Gender identity specialists accuse psychology body of ‘contributing to fear’

More than 40 psychologists speak out together for first time after ACP-UK’s statement on young people’s treatment

Nov 2, 2022 – The Guardian

NHS England announced in July it would be closing its gender identity service at the Tavistock Centre and replacing it with regional hubs. Photograph: Guy Smallman/Getty Images

Some of the most senior gender identity specialists in the UK have accused their professional body of “contributing to an atmosphere of fear” around young people receiving gender-related healthcare.

More than 40 clinical psychologists have signed an open letter to the Association of Clinical Psychologists UK in protest at the organisation’s recent position statement on the provision of services for gender-questioning children and young people. They say they believe there was a failure to properly consult experts in the field or service users, resulting in a “misleading” statement that “perpetuates damaging discourses about the work and gender-diverse identities more broadly”.

About half of those signatories are current or former holders of senior roles – including the current director – at what was the only NHS gender identity service for children in England and Wales, the Gender Identity Development Service (GIDS) at the Tavistock and Portman NHS foundation trust in London.

NHS England announced in July it would be closing the GIDS and replacing it with regional hubs, after being warned by the interim report of the Cass Review into gender services for young people that having only one provider was “not a safe or viable long-term option”.

The co-organisers of the letter, Dr Laura Charlton, who worked at GIDS from 2014 to 2020 and is now clinical lead at the Leeds Gender Identity Service, and Dr Aidan Kelly, who worked at the service from 2016 to 2021 and is now principal clinical psychologist at the Nottingham Centre for TransgenderHealth, said that the letter was particularly significant because it was the first time that these practitioners, who share many decades’ worth of experience, had come together in public to express their concerns.

“We acknowledge that there were some valid concerns about the GIDS service, not least the significant waiting times, but we take issue with how it is now being portrayed. This is the first time that so many specialists working within UK gender services have come together to speak out about their portrayal, often by people who do not share our specialist knowledge.”

Charlton and Kelly added: “We know that colleagues are especially keen to underline that, if they left GIDS, it was often because of the toxic media and political environment surrounding the service rather than because they disagreed with practice there”.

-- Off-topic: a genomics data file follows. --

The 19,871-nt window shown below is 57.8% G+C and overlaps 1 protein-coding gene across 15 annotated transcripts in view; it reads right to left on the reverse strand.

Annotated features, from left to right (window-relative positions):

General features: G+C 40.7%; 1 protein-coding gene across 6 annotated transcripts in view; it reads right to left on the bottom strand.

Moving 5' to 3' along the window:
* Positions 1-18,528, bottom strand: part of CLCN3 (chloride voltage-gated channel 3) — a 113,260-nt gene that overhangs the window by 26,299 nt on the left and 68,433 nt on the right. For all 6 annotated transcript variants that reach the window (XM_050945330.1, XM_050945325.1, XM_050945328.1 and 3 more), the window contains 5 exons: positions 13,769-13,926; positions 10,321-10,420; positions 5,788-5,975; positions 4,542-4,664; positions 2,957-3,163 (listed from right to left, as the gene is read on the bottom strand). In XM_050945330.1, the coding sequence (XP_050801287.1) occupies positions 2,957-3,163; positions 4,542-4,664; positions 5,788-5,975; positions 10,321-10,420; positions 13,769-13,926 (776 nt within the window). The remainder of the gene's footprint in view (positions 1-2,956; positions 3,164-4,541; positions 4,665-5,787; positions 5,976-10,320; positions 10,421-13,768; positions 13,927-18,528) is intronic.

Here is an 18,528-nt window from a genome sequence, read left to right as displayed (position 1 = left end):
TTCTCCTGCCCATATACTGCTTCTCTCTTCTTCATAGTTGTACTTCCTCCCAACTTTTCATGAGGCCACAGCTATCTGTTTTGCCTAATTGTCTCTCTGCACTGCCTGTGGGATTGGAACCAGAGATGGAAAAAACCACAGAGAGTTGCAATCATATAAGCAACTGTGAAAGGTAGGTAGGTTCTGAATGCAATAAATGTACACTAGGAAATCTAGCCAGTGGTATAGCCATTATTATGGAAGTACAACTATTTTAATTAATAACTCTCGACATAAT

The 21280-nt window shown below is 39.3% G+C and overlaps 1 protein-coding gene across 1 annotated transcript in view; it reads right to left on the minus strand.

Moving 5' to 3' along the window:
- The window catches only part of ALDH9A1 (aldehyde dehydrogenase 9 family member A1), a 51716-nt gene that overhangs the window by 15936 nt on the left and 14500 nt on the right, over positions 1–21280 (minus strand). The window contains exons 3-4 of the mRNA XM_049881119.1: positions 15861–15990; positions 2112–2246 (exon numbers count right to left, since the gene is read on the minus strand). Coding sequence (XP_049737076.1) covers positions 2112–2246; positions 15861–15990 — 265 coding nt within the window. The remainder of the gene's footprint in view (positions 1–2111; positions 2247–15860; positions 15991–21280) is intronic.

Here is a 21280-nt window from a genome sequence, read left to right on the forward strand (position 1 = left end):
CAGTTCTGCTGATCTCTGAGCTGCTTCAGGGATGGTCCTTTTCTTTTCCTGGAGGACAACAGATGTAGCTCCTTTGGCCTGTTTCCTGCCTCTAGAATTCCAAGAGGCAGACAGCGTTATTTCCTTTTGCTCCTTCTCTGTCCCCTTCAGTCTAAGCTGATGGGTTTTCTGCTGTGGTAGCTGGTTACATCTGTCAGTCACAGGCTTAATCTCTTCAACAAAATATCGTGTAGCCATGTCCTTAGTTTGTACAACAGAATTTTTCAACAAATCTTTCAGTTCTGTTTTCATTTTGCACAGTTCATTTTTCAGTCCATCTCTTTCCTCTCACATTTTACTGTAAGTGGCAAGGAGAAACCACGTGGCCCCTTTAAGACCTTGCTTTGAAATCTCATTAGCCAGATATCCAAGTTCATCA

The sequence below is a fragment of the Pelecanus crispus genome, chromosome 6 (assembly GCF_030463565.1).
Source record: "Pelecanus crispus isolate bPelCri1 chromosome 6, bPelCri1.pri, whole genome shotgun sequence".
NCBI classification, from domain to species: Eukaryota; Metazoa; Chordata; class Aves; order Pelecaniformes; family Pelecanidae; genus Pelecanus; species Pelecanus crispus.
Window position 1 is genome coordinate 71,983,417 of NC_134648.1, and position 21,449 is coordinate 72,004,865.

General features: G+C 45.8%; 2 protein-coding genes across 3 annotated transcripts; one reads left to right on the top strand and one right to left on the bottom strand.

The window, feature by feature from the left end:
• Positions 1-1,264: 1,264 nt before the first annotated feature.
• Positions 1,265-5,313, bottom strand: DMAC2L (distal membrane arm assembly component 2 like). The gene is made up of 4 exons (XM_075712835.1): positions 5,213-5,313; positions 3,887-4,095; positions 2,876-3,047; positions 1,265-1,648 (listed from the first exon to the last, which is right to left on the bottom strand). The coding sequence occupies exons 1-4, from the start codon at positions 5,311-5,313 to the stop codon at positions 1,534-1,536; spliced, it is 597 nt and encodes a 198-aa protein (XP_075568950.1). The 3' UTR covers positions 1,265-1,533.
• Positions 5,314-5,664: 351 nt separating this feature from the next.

Other practitioners have raised significant concerns about the GIDS in recent years, with whistleblowers criticising what they described as an “affirmative-only” approach and suggesting that young people were sent down a medical pathway of transition too quickly.

In 2021, inspectors rated the service “inadequate” overall and highlighted overwhelming caseloads, deficient record-keeping and poor leadership, suggesting that record waiting lists meant thousands of vulnerable young people were at risk of self-harm as they waited years for their first appointment.

In a position statement published last month, the ACP-UK wrote that “the new, regional services will have to offer a radical alternative [after the closure of GIDS] to meet the needs of all young people with gender dysphoria.”

The statement suggests that “GIDS took an approach that was predominantly affirmative, rather than exploratory”. But the letter writers argue: “Being ‘affirmative’ is often misrepresented as meaning that a trans identity is encouraged, or treated as a preferred outcome, when an alternative understanding is that this practice is a stance whereby no particular path or identity is privileged over any other.”

The ACP-UK also refers to findings of “diagnostic overshadowing” in the Cass review, a term used to describe situations in which a person’s multiple difficulties are not given equal weight because they are viewed through a single lens.

The letter suggests: “An alternative interpretation is that it is possible to provide support for distress related to gender identity where mental health needs and neurodiversity are also present, and remain cognisant of all factors within formulation-based practice”.

Mike Wang, the chair of ACP-UK, responded: “ACP-UK included gender specialists as well as specialists in children and young people as well as service users in formulating our response. The reaction and feedback to our statement has been overwhelmingly positive apart from the open letter signatories.”


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